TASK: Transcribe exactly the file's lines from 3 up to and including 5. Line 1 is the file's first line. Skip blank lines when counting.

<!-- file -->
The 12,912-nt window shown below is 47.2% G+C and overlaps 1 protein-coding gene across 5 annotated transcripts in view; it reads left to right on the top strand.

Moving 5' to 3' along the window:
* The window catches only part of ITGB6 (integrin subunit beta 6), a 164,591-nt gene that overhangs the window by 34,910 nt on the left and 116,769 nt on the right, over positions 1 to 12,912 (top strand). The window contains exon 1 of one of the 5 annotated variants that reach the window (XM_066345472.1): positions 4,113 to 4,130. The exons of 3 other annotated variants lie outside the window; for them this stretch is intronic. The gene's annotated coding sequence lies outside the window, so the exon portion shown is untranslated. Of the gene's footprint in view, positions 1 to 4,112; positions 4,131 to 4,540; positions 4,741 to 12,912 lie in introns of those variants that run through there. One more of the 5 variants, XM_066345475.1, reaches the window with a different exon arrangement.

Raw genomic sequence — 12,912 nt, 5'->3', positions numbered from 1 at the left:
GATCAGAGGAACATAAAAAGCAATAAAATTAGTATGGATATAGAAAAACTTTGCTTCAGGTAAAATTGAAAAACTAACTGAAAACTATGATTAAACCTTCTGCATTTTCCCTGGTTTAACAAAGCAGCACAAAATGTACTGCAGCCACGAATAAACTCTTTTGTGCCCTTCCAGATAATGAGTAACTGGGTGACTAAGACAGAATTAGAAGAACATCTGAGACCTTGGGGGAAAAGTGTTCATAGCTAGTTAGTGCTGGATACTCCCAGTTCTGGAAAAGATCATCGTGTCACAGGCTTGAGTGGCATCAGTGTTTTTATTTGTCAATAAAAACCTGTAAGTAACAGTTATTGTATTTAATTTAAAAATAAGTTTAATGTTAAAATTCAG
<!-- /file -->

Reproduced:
* The window catches only part of ITGB6 (integrin subunit beta 6), a 164,591-nt gene that overhangs the window by 34,910 nt on the left and 116,769 nt on the right, over positions 1 to 12,912 (top strand). The window contains exon 1 of one of the 5 annotated variants that reach the window (XM_066345472.1): positions 4,113 to 4,130. The exons of 3 other annotated variants lie outside the window; for them this stretch is intronic. The gene's annotated coding sequence lies outside the window, so the exon portion shown is untranslated. Of the gene's footprint in view, positions 1 to 4,112; positions 4,131 to 4,540; positions 4,741 to 12,912 lie in introns of those variants that run through there. One more of the 5 variants, XM_066345475.1, reaches the window with a different exon arrangement.

Raw genomic sequence — 12,912 nt, 5'->3', positions numbered from 1 at the left:
GATCAGAGGAACATAAAAAGCAATAAAATTAGTATGGATATAGAAAAACTTTGCTTCAGGTAAAATTGAAAAACTAACTGAAAACTATGATTAAACCTTCTGCATTTTCCCTGGTTTAACAAAGCAGCACAAAATGTACTGCAGCCACGAATAAACTCTTTTGTGCCCTTCCAGATAATGAGTAACTGGGTGACTAAGACAGAATTAGAAGAACATCTGAGACCTTGGGGGAAAAGTGTTCATAGCTAGTTAGTGCTGGATACTCCCAGTTCTGGAAAAGATCATCGTGTCACAGGCTTGAGTGGCATCAGTGTTTTTATTTGTCAATAAAAACCTGTAAGTAACAGTTATTGTATTTAATTTAAAAATAAGTTTAATGTTAAAATTCAG